September 15, 2016

MongoDB Connector for Hadoop 1.4

It’s been almost a year since the last feature release of the MongoDB Connector for Hadoop. We’re very pleased to announce the release of 1.4, which contains a few excellent improvements and many bugfixes. In this article, I’d like to focus on one improvement in particular that really improves the performance of the connector: support for Hadoop’s speculative execution . What is Speculative Execution? When processing data in a distributed system like Hadoop, it’s possible for some of that processing workload to be bottlenecked by one or two nodes that are especially slow. There could be many reasons why the nodes are slow such as software misconfiguration or hardware failure. Perhaps the network around these nodes is especially saturated. Whatever the cause, the Hadoop job cannot complete until these slow nodes catch up on their work. Speculative execution allows Hadoop to reschedule some tasks at the end of a job redundantly. This means that several nodes may end up with exactly the same segment of data to process, even though only one of these nodes needs to complete that work successfully in order for the job to finish. It becomes a race to the finish: if one or two of the nodes in the Hadoop cluster are slower than the rest, then any other faster node, given the same task, may complete it first. In this case, the tasks scheduled on the slower nodes are cancelled, and the job completes earlier than it would if it had to wait on the slower nodes. This seems like a clever optimization so far, but it’s one that caused some serious problems when writing to MongoDB from the Hadoop connector. Let’s explore what was causing this problem a little deeper... The Problem MongoOutputFormat creates a MongoRecordWriter , which sends data as soon as it receives it straight to MongoDB using the MongoDB Java Driver. Recall that allowing speculative execution on a Hadoop cluster allows the ResourceManager to schedule tasks redundantly. If all these redundant tasks are running at once, and it is very likely that they are, then each one of them is writing to MongoDB, regardless of whether it ultimately will complete. In cases where the job emits documents that have an _id field already, this can result in DuplicateKeyErrors. One of the redundant tasks finished the race first, but the losers will still try to insert documents with IDs that already exist because they were inserted by the winner! If the job emits documents that don’t have an _id, then the Java Driver adds them automatically. If no duplicate IDs are generated by the driver, we dodge the DuplicateKeyErrors, but now we have duplicate documents in our database with different IDs! Either way, this is not desirable. Previously, we recommended that users turn off speculative execution. This avoids this nasty behavior but shuts off a useful feature. I took a look at other Hadoop connectors , and they all face similar problems and make the same recommendation. The problem seemed endemic to writing to a live-running system. Is there any case where Hadoop speculative execution can avoid duplicating records in the output? The answer is yes, and when writing output to a file, the solution is pretty easy. Each task creates a scratch directory where it can write temporary files. As each task begins to generate output, this output gets written to a temporary file. Another piece of the puzzle is a class known as an OutputCommitter . The OutputCommitter defines methods that are called when a job or a task is about to start, has been aborted, or completed. Usually, each OutputFormat defines a type of OutputCommitter to use. If you were using FileOutputFormat , for example, you’re also using the FileOutputCommitter . The FileOutputCommitter just deletes all the temporary directories immediately for tasks that were aborted. In the case of our slow nodes, their tasks were rescheduled on other faster nodes and finished before the slow nodes did, so now the slow nodes are cleaned up. The tasks that finished on the fast nodes have their temporary files collected together into a single directory that represents the output for the entire job. Since the output comes only from tasks that completed successfully, there are no duplicate records from the output. We took a similar approach supporting speculative execution for writing to MongoDB. MongoRecordWriter, instead of writing directly to MongoDB, writes instead to a temporary directory. Each insert or update operation has a special serialized format that gets written. When a task is aborted, these files are removed. When a task completes, the MongoOutputCommitter reads the file and performs each operation. This is sufficient for allowing the Hadoop connector to play nice with speculative execution. At this point, however, we can go a step further to allow another optimization. Another Optimization For almost a year now, MongoDB drivers have supported a bulk operations API. MongoDB server versions 2.6 and later support bulk operations, which tend to complete much faster than the same operations sent serially. The Hadoop connector has never taken advantage of the bulk API. However, now that each Task produces a frozen batch of operations already in the form of a temporary file, it’s fairly straightforward to use the bulk API to send these operations to MongoDB. Using the bulk API in a Hadoop job, which can process and produce terabytes or even petabytes of documents, makes an enormous positive impact on performance. We did our best to measure exactly what kind of benefit this provides. We wrote an “identity” MapReduce job (i.e., a job whose output is identical to the input and has no processing in the middle). The input for the job was a large BSON file, akin to what might be produced by the “ mongodump ” program. We compared the performance of the “identity” job before and after the MongoOutputCommitter and bulk write changes on a 5-node Hadoop cluster running CDH4. The input to the job was the “enron emails” data set , which comprises 501,513 documents, each one about 4k in size. Before the MongoOutputCommitter and bulk write changes, the Hadoop job took 147 minutes to complete. Of course, some of this measurement represents time spent moving splits between nodes in the Hadoop cluster, but much of that time was Hadoop connector overhead since there was no processing required in this Job. After the bulk write changes, the same job took 6 minutes! If we assume that most of the remaining 6 minutes of execution is connector overhead as well (moving data to MongoDB still has to take some amount of time), then that’s almost a 96% improvement! Not only have we fixed a bug, but we’ve made a tremendous improvement on the performance of the connector in a pretty common use case (i.e., using MongoDB as a sink for Hadoop jobs). We’re hoping that this improvement and others in 1.4 make our users very happy, and that our users continue to be a great supportive community around this project. To take advantage of the improvement discussed here and many others, download version 1.4.0 of the MongoDB Hadoop Connector by adding the following to your pom.xml : org.mongodb.mongo-hadoop mongo-hadoop-core 1.4.0 Or if you use Gradle , try this: compile 'org.mongodb.mongo-hadoop:mongo-hadoop-core:1.4.0' You can also visit the project’s home on Github and download the jars directly from the “releases” page . Finally, you can read all the release notes here . Thank you. The JVM Drivers Team Want more MongoDB? Learn how Apache Spark and MongoDB work together to turn analytics into real-time. Learn more about Spark and MongoDB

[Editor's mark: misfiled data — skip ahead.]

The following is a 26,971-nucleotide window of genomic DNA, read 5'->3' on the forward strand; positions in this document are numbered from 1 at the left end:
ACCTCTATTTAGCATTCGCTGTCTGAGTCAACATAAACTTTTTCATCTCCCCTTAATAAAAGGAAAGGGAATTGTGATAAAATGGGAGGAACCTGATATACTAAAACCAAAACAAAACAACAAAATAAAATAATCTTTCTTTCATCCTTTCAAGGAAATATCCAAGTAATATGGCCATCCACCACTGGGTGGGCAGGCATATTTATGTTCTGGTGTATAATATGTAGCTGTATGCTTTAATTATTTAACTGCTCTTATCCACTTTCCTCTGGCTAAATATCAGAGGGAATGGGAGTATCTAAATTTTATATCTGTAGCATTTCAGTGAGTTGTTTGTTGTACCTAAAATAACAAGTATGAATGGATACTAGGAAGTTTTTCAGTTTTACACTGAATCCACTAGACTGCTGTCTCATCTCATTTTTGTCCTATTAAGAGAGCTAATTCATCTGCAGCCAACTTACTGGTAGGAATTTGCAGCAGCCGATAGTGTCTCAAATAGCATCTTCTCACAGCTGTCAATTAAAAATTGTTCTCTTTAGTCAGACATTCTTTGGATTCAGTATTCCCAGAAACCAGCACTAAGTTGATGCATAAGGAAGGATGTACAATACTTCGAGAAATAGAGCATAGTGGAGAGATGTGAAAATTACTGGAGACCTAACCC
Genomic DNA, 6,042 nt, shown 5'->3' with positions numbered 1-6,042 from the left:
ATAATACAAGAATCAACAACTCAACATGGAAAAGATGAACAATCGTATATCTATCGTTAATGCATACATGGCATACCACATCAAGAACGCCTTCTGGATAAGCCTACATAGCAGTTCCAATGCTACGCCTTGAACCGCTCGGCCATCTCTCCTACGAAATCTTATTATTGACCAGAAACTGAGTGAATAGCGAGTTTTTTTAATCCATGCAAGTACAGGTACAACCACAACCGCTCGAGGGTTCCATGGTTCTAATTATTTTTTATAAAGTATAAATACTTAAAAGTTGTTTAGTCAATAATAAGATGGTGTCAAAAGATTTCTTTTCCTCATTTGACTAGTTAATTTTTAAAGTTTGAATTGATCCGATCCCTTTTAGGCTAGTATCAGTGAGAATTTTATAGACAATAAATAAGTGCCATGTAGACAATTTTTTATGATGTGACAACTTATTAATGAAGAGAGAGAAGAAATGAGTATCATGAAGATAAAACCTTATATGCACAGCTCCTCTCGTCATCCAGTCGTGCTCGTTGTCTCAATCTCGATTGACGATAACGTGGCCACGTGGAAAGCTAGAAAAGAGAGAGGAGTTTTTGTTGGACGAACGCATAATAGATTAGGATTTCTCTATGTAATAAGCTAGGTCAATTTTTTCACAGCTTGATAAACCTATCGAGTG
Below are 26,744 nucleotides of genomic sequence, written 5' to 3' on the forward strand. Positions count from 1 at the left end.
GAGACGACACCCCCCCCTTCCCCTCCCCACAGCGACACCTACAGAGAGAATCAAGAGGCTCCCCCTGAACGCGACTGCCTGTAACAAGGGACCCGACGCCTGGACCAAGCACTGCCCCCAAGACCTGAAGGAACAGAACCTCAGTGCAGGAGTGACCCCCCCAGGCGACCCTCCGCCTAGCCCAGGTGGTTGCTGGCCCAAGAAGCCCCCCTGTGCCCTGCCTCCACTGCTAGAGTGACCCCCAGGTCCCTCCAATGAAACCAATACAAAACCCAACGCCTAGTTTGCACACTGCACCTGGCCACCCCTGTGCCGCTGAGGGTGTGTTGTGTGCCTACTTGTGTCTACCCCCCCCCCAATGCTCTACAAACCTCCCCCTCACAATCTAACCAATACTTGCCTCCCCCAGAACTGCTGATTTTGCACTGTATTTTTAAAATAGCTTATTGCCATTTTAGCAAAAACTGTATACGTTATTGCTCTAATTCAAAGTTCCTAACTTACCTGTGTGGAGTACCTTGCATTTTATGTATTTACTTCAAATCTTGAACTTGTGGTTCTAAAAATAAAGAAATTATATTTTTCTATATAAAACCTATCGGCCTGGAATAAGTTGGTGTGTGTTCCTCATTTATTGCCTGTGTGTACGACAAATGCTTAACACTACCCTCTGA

July 9, 2015